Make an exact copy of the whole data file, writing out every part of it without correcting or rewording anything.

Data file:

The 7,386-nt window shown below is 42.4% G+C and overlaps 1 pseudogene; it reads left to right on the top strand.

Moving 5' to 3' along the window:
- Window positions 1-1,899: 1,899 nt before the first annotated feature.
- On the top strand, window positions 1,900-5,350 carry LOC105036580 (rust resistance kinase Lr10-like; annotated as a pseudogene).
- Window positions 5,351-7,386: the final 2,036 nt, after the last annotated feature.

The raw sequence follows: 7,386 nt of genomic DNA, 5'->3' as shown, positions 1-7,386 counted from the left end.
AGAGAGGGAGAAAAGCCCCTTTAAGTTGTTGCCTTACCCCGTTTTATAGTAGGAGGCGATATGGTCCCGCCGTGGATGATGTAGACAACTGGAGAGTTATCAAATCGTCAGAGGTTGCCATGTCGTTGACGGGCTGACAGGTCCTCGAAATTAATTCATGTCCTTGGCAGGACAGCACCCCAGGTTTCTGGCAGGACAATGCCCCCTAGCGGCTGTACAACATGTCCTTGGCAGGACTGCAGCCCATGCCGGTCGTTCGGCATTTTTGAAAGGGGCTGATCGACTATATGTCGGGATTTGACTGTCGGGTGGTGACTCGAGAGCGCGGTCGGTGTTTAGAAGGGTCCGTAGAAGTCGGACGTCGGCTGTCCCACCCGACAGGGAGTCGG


The 7,386-nt window shown below is 42.4% G+C and overlaps 1 pseudogene; it reads left to right on the top strand.

Moving 5' to 3' along the window:
- Window positions 1-1,899: 1,899 nt before the first annotated feature.
- On the top strand, window positions 1,900-5,350 carry LOC105036580 (rust resistance kinase Lr10-like; annotated as a pseudogene).
- Window positions 5,351-7,386: the final 2,036 nt, after the last annotated feature.

The raw sequence follows: 7,386 nt of genomic DNA, 5'->3' as shown, positions 1-7,386 counted from the left end.
AGAGAGGGAGAAAAGCCCCTTTAAGTTGTTGCCTTACCCCGTTTTATAGTAGGAGGCGATATGGTCCCGCCGTGGATGATGTAGACAACTGGAGAGTTATCAAATCGTCAGAGGTTGCCATGTCGTTGACGGGCTGACAGGTCCTCGAAATTAATTCATGTCCTTGGCAGGACAGCACCCCAGGTTTCTGGCAGGACAATGCCCCCTAGCGGCTGTACAACATGTCCTTGGCAGGACTGCAGCCCATGCCGGTCGTTCGGCATTTTTGAAAGGGGCTGATCGACTATATGTCGGGATTTGACTGTCGGGTGGTGACTCGAGAGCGCGGTCGGTGTTTAGAAGGGTCCGTAGAAGTCGGACGTCGGCTGTCCCACCCGACAGGGAGTCGG